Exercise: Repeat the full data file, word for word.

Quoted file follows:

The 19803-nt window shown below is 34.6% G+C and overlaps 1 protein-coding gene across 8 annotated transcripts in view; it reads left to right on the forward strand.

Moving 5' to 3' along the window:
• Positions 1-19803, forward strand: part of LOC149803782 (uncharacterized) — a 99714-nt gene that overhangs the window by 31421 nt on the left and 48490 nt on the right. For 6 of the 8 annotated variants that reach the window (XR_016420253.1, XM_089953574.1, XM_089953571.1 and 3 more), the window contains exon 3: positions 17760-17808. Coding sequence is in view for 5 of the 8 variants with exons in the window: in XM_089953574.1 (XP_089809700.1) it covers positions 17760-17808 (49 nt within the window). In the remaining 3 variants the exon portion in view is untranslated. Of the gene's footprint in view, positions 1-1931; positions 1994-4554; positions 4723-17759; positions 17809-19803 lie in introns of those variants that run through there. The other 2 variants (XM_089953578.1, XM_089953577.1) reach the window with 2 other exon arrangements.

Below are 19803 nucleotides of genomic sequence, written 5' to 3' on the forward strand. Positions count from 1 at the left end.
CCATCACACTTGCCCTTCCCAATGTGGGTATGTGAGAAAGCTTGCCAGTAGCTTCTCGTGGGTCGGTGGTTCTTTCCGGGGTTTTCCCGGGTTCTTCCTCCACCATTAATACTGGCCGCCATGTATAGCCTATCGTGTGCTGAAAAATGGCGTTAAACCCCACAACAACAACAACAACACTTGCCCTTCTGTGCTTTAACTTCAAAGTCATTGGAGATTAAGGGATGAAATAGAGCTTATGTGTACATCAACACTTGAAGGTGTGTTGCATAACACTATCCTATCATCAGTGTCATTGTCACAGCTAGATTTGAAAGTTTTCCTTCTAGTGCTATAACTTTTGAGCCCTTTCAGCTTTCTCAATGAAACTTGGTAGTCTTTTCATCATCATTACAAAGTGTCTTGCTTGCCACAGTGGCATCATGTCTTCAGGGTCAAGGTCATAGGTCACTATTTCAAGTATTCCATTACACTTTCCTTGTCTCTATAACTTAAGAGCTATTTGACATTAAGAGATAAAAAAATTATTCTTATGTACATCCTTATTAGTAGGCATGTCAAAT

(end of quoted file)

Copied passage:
The 19803-nt window shown below is 34.6% G+C and overlaps 1 protein-coding gene across 8 annotated transcripts in view; it reads left to right on the forward strand.

Moving 5' to 3' along the window:
• Positions 1-19803, forward strand: part of LOC149803782 (uncharacterized) — a 99714-nt gene that overhangs the window by 31421 nt on the left and 48490 nt on the right. For 6 of the 8 annotated variants that reach the window (XR_016420253.1, XM_089953574.1, XM_089953571.1 and 3 more), the window contains exon 3: positions 17760-17808. Coding sequence is in view for 5 of the 8 variants with exons in the window: in XM_089953574.1 (XP_089809700.1) it covers positions 17760-17808 (49 nt within the window). In the remaining 3 variants the exon portion in view is untranslated. Of the gene's footprint in view, positions 1-1931; positions 1994-4554; positions 4723-17759; positions 17809-19803 lie in introns of those variants that run through there. The other 2 variants (XM_089953578.1, XM_089953577.1) reach the window with 2 other exon arrangements.

Below are 19803 nucleotides of genomic sequence, written 5' to 3' on the forward strand. Positions count from 1 at the left end.
CCATCACACTTGCCCTTCCCAATGTGGGTATGTGAGAAAGCTTGCCAGTAGCTTCTCGTGGGTCGGTGGTTCTTTCCGGGGTTTTCCCGGGTTCTTCCTCCACCATTAATACTGGCCGCCATGTATAGCCTATCGTGTGCTGAAAAATGGCGTTAAACCCCACAACAACAACAACAACACTTGCCCTTCTGTGCTTTAACTTCAAAGTCATTGGAGATTAAGGGATGAAATAGAGCTTATGTGTACATCAACACTTGAAGGTGTGTTGCATAACACTATCCTATCATCAGTGTCATTGTCACAGCTAGATTTGAAAGTTTTCCTTCTAGTGCTATAACTTTTGAGCCCTTTCAGCTTTCTCAATGAAACTTGGTAGTCTTTTCATCATCATTACAAAGTGTCTTGCTTGCCACAGTGGCATCATGTCTTCAGGGTCAAGGTCATAGGTCACTATTTCAAGTATTCCATTACACTTTCCTTGTCTCTATAACTTAAGAGCTATTTGACATTAAGAGATAAAAAAATTATTCTTATGTACATCCTTATTAGTAGGCATGTCAAAT